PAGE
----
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[ven-uh-suh n, -zuh n] /ˈvɛn ə sən, -zən/
the flesh of a deer or similar animal as used for food.
Origin of venison
1250-1300; Middle English ven(a)ison < Old French veneison, venaison < Latin vēnātiōn (stem of vēnātiō hunting), equivalent to vēnāt(us) (see venatic) + -iōn- -ion Unabridged
Based on the Random House Dictionary, © Random House, Inc. 2015.
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Examples from the Web for venison
Contemporary Examples
Historical Examples
  • We had a haunch of the venison for dinner; it was very good, but without fat.

    Sport in Abyssinia Dermot Mayo
  • At length, he is persuaded--he blesses him, and eats the venison.

  • Away from the settlements buffaloes still yielded much beef, bacon was made from bears, and venison was a staple commodity.

    Daniel Boone Reuben Gold Thwaites
  • There, go you all on the rock, and I will bring up the Mohicans with the venison.

    The Last of the Mohicans James Fenimore Cooper
  • If Esau had sold his birthright for a mess of pottage, Isaac was about to give away the blessing for a mess of venison.

    Notes on the Book of Genesis Charles Henry Mackintosh
British Dictionary definitions for venison


/ˈvɛnɪzən; -sən/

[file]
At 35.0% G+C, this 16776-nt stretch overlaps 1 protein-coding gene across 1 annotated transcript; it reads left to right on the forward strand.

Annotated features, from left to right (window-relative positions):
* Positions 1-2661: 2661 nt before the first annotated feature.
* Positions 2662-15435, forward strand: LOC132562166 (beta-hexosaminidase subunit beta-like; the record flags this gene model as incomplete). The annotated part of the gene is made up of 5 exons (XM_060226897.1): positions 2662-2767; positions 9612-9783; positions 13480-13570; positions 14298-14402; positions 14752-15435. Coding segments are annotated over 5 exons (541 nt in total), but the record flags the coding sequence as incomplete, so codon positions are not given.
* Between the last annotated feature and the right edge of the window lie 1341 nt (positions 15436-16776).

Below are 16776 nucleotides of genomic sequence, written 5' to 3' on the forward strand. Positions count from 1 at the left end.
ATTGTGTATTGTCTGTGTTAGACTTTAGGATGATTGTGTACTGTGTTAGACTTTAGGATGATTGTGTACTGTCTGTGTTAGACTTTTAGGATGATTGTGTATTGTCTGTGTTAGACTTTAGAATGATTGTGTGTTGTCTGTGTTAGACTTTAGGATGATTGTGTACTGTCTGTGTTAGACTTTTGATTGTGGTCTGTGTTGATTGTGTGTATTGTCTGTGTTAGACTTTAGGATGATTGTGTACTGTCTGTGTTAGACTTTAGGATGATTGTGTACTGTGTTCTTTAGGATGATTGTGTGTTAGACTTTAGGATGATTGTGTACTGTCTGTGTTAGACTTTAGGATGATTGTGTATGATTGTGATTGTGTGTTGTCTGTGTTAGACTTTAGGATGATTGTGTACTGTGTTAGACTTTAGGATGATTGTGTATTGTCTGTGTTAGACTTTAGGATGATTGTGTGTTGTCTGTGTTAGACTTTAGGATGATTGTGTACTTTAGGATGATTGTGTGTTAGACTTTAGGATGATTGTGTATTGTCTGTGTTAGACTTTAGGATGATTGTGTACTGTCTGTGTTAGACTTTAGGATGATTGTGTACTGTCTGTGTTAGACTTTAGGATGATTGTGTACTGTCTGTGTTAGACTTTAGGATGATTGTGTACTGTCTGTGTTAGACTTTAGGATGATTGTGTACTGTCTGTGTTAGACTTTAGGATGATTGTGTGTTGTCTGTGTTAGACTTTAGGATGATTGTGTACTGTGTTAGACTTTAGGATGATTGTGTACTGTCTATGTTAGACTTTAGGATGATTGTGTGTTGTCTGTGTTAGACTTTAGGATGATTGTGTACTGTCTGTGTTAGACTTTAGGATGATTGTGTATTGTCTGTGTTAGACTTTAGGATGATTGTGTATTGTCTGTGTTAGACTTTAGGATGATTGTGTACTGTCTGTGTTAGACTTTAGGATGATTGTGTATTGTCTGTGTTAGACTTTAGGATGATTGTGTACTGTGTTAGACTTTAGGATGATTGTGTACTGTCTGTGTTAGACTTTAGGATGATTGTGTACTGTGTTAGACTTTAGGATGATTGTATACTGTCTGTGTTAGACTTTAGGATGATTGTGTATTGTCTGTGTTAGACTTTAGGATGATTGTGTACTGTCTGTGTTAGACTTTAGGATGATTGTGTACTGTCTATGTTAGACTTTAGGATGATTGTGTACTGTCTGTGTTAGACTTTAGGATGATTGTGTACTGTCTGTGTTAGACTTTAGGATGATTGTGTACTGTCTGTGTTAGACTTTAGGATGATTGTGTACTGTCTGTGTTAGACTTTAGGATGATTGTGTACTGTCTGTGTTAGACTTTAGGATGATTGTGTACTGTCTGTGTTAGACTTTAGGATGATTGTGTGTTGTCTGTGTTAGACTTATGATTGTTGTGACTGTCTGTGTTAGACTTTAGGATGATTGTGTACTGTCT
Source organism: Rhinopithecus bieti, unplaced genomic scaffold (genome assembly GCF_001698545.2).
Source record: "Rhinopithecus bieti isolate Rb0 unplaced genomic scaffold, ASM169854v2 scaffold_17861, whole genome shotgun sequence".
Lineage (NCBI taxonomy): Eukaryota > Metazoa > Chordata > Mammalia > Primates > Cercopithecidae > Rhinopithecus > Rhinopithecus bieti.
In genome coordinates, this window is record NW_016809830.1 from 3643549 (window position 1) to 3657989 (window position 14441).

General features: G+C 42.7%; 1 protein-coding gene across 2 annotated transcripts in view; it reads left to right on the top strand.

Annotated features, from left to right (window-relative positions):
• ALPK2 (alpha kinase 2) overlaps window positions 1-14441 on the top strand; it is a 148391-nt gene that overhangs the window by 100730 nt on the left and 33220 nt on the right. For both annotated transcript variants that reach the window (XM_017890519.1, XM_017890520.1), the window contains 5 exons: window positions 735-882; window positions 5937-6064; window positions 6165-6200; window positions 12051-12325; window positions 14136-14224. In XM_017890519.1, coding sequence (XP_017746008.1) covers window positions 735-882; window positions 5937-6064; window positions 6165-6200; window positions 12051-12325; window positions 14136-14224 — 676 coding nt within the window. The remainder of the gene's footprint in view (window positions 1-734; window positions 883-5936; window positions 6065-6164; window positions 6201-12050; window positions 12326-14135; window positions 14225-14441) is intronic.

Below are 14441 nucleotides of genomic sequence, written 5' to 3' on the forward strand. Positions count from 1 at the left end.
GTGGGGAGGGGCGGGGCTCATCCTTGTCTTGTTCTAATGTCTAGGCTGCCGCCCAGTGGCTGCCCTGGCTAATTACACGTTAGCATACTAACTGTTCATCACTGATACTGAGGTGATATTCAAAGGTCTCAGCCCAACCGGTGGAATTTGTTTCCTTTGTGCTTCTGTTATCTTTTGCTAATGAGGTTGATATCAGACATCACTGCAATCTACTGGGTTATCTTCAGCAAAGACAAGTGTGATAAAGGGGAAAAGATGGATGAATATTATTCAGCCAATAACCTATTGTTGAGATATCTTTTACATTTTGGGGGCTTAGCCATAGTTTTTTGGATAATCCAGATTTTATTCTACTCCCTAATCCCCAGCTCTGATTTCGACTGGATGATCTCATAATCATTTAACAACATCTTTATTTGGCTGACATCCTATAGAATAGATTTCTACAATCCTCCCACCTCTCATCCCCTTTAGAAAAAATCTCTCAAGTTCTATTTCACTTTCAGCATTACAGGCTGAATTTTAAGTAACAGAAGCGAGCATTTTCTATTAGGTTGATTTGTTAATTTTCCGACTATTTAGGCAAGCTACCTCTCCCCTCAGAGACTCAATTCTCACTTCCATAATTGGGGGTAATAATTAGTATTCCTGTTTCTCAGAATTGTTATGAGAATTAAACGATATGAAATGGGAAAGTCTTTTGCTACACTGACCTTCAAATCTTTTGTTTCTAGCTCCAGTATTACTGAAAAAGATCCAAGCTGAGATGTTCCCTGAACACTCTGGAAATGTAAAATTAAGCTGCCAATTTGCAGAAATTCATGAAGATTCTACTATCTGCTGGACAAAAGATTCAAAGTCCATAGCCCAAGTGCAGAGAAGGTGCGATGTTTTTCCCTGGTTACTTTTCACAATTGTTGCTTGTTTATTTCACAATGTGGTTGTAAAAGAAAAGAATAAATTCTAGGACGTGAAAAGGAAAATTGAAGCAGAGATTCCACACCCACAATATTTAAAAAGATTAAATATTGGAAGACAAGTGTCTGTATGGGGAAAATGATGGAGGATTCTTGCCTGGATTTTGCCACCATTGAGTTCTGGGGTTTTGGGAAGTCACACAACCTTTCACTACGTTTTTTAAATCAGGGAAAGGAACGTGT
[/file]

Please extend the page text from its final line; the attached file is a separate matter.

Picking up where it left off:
the flesh of a deer, used as food
(archaic) the flesh of any game animal used for food
Word Origin
C13: from Old French venaison, from Latin vēnātiō hunting, from vēnārī to hunt
Collins English Dictionary - Complete & Unabridged 2012 Digital Edition
© William Collins Sons & Co. Ltd. 1979, 1986 © HarperCollins
Publishers 1998, 2000, 2003, 2005, 2006, 2007, 2009, 2012
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Word Origin and History for venison

late 13c., from Old French venesoun "meat of large game," especially deer or boar, also "a hunt," from Latin venationem (nominative venatio) "a hunt," also "game as the product of the hunt," from venatus, past participle of venari "to hunt, pursue," probably from PIE root *weie- "to strive after, pursue with vigor, desire" (cf. Sanskrit veti "follows after," Avestan vayeiti "hunts," Lithuanian veju "to hunt, pursue," Old Church Slavonic voji "warrior," Old English waþ "hunting," Old Norse veiðr "chase, hunting, fishing;" see Venus).

Online Etymology Dictionary, © 2010 Douglas Harper
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